Clinical Assistant Professor Stanford Palo Alto, California, United States
Case Diagnosis: This is the first reported case of bilateral hip heterotopic ossification (HO) in neuroinvasive West Nile Virus associated with Guiillan-Barre Syndrome (GBS).
Case Description: A healthy 58-year-old male developed fevers and rapidly progressive ascending paralysis while traveling in France in August. He was diagnosed with GBS and eventually found to be positive for WNV. After a complicated 7 week hospital stay, he completed 6 weeks of acute rehabilitation.
Six months after symptom onset, he presented to our PM&R clinic with presumed spasticity non-responsive to Baclofen. His exam was notable for tightness and decreased range of motion in his bilateral hip flexors/adductors and knee flexors, with absent reflexes. His restricted range of motion severely interfered with his ambulation and sitting positioning. Hip radiographs showed extensive bilateral Brooker grade IV HO, and triple phase bone scan demonstrated osteogenically active HO surrounding the proximal femoral head and neck bilaterally.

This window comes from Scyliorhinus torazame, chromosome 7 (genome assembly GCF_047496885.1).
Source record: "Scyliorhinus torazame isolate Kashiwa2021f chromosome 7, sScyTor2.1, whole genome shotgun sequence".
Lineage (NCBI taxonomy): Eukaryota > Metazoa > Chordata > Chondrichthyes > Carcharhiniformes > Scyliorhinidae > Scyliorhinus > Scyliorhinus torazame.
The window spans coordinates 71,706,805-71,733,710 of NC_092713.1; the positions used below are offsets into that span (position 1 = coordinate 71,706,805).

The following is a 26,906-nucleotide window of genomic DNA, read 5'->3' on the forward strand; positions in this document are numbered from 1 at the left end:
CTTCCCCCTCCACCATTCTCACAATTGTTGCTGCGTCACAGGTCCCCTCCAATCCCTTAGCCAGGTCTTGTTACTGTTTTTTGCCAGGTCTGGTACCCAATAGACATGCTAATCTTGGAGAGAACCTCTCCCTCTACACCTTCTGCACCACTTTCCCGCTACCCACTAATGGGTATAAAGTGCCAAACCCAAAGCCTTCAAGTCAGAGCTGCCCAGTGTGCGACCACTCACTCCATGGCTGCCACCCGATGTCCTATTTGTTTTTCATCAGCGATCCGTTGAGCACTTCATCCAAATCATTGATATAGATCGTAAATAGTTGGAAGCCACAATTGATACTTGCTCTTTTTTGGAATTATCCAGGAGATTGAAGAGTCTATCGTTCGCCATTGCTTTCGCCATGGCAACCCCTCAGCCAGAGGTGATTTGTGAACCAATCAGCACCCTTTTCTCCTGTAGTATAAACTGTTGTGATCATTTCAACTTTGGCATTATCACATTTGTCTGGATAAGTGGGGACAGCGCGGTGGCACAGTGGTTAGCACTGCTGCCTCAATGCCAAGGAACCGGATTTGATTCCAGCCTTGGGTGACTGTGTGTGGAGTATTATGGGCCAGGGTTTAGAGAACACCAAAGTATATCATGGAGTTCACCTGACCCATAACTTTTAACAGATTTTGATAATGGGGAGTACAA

After neurology consultation, the patient was deemed to have suffered from neuroinvasive WNV with a resultant inflammatory polyradiculopathy, mild thoracic myelitis with residual spasticity, and bilateral hip HO.
Discussions: While HO is an established sequelae of spinal cord injury, traumatic brain injury, burns, and total hip arthroplasty, its prevalence in other neurologic conditions is less well known. It’s estimated that HO at the hip may occur in up to 6% of patients admitted to acute rehab with GBS. To our knowledge, HO has never previously been reported in a case of neuroinvasive WNV.
Conclusions: This case highlights the importance of considering HO in patients with WNV, as this patient had already developed significantly decreased hip range of motion and functional limitations by the time of diagnosis.